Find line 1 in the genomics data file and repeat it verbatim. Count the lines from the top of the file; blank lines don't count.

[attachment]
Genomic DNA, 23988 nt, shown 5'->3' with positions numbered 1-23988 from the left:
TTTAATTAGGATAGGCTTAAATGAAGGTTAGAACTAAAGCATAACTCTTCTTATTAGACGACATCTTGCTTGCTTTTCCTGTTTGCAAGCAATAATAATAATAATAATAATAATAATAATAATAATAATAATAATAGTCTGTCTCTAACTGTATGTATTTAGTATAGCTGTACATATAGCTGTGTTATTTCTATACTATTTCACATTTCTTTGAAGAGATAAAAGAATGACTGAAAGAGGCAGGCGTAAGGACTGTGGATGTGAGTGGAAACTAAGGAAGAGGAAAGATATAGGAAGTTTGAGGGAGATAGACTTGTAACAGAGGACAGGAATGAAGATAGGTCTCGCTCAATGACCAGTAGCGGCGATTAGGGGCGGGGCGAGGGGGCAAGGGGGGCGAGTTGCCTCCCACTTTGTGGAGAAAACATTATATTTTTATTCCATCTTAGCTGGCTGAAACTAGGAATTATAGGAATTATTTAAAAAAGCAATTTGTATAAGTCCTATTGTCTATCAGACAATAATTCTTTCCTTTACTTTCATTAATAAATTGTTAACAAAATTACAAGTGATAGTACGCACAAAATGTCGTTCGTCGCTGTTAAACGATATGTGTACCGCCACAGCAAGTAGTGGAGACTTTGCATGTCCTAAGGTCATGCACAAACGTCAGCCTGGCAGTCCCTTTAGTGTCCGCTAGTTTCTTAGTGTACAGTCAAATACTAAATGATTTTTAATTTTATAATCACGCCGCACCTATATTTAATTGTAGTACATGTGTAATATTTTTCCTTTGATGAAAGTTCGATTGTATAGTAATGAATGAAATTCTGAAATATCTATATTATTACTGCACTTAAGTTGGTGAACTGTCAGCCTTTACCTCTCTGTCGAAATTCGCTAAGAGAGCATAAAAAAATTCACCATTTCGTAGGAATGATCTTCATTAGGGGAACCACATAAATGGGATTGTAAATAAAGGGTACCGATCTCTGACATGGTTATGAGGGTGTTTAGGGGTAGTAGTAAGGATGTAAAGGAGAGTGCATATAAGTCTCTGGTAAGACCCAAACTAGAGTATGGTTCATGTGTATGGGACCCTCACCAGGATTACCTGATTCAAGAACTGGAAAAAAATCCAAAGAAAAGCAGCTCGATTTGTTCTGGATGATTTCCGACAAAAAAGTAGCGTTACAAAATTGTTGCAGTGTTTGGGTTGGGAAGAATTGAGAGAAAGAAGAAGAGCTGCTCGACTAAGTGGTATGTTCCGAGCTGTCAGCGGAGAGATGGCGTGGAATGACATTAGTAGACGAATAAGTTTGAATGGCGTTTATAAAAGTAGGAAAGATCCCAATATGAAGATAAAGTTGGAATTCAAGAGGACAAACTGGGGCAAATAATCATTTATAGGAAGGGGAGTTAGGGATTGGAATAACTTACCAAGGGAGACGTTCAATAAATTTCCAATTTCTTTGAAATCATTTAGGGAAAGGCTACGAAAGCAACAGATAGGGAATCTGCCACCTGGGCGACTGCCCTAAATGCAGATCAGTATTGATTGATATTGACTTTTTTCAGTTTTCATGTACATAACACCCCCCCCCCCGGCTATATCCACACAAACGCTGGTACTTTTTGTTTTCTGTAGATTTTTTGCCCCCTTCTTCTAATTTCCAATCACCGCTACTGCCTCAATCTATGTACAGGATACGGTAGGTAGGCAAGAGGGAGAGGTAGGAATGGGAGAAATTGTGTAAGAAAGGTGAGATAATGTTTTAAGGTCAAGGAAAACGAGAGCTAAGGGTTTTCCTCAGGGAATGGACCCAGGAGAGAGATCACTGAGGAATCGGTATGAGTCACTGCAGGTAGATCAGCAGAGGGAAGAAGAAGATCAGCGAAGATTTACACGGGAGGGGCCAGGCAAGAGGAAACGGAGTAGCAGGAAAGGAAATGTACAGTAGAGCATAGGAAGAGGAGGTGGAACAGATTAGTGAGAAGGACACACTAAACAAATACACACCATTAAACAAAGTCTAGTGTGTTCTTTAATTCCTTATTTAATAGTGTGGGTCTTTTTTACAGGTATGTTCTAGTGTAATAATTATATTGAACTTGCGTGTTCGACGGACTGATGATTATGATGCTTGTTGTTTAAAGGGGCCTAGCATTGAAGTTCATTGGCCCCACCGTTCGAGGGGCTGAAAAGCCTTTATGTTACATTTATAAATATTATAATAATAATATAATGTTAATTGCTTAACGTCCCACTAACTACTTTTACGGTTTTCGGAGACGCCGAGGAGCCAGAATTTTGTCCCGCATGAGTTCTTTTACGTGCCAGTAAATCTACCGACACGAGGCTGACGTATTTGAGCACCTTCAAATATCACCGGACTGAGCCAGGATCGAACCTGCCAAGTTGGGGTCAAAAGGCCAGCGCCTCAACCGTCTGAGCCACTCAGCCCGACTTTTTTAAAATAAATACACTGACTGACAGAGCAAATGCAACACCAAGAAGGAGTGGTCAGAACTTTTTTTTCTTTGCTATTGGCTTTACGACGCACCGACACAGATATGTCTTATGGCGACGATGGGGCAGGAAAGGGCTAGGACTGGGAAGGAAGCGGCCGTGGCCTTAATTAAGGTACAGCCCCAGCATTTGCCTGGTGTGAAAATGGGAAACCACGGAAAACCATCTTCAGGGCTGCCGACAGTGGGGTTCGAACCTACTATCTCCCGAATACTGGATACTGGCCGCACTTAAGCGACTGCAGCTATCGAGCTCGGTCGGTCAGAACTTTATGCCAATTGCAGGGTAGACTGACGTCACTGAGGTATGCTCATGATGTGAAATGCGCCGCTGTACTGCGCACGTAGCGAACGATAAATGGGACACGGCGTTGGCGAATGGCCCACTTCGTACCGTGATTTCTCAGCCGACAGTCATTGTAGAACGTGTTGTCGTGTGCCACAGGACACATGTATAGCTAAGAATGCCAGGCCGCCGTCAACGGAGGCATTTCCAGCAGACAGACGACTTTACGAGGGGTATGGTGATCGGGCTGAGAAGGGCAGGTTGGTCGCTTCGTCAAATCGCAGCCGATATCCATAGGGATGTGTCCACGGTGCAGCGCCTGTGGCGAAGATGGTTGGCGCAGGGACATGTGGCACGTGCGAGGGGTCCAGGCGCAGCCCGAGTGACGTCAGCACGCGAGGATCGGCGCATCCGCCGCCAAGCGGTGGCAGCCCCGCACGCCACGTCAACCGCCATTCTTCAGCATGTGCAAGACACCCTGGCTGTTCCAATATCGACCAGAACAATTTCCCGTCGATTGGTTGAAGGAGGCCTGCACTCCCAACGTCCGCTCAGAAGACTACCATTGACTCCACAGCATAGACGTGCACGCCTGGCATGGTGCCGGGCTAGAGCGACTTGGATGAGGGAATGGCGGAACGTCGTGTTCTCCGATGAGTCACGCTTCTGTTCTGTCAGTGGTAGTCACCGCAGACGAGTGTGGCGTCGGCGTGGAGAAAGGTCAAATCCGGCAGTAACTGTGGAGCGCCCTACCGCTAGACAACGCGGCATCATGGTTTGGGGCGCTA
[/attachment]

Genomic DNA, 23988 nt, shown 5'->3' with positions numbered 1-23988 from the left: